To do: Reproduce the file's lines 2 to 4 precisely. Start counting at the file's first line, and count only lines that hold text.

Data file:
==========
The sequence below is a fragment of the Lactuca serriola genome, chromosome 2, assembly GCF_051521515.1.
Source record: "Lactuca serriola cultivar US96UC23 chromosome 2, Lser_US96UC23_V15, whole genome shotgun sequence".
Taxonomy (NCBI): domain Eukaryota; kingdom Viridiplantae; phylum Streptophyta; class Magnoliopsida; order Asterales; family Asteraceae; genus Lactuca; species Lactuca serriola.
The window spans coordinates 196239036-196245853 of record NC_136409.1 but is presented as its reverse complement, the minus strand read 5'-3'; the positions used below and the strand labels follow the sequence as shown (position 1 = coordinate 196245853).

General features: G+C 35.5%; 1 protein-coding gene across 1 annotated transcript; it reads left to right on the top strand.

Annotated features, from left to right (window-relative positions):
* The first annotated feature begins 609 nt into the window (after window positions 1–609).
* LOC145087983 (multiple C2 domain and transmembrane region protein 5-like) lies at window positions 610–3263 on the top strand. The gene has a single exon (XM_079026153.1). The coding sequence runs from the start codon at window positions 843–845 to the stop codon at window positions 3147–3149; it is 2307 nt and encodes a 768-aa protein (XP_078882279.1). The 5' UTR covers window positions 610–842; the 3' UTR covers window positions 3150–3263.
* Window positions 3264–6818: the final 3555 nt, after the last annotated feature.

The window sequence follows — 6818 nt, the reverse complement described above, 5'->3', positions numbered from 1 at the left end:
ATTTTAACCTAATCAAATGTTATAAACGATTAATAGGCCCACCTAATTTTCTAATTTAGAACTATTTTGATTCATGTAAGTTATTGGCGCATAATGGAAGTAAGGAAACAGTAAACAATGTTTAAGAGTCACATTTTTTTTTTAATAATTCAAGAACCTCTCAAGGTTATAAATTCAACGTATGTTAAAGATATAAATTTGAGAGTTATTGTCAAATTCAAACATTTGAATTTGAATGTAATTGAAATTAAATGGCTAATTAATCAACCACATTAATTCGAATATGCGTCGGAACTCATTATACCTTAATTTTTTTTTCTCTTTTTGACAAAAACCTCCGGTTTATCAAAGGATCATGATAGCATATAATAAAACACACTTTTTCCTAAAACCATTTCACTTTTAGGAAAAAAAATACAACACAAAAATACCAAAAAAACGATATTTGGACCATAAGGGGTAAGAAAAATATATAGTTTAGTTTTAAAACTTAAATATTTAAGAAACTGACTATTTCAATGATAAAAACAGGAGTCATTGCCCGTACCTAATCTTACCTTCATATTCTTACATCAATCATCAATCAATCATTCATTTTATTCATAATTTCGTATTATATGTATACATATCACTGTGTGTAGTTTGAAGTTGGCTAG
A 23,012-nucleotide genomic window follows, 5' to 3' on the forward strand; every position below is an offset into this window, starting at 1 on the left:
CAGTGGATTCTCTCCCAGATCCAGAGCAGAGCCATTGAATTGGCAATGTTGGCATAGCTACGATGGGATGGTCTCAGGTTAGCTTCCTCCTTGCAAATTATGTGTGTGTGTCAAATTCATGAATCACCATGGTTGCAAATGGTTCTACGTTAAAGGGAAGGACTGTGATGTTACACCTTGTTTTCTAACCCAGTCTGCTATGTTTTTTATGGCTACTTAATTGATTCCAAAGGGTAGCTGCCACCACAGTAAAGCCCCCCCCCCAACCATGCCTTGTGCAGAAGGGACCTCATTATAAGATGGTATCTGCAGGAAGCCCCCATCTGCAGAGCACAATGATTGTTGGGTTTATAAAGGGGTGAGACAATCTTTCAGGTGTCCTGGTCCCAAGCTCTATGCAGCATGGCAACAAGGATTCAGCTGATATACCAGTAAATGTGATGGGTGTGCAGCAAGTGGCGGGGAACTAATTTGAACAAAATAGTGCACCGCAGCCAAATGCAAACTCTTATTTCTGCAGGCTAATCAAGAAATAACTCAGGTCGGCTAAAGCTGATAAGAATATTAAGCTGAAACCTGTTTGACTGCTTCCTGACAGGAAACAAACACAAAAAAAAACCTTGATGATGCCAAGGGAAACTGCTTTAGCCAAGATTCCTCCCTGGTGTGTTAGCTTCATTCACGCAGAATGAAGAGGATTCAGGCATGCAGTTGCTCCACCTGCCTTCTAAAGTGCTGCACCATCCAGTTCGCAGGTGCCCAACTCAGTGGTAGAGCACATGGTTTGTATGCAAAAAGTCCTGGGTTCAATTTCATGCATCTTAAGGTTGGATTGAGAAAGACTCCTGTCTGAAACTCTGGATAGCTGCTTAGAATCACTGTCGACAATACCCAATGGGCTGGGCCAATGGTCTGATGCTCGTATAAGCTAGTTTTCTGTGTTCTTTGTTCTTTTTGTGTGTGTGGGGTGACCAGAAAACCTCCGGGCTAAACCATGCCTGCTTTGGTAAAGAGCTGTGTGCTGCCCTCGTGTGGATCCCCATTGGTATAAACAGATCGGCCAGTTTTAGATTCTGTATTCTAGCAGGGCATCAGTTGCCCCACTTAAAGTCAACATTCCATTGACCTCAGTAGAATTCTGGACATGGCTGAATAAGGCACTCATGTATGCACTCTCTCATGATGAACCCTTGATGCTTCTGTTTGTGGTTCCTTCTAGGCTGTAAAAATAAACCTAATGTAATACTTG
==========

Source record: "Lactuca serriola cultivar US96UC23 chromosome 2, Lser_US96UC23_V15, whole genome shotgun sequence".
Taxonomy (NCBI): domain Eukaryota; kingdom Viridiplantae; phylum Streptophyta; class Magnoliopsida; order Asterales; family Asteraceae; genus Lactuca; species Lactuca serriola.
The window spans coordinates 196239036-196245853 of record NC_136409.1 but is presented as its reverse complement, the minus strand read 5'-3'; the positions used below and the strand labels follow the sequence as shown (position 1 = coordinate 196245853).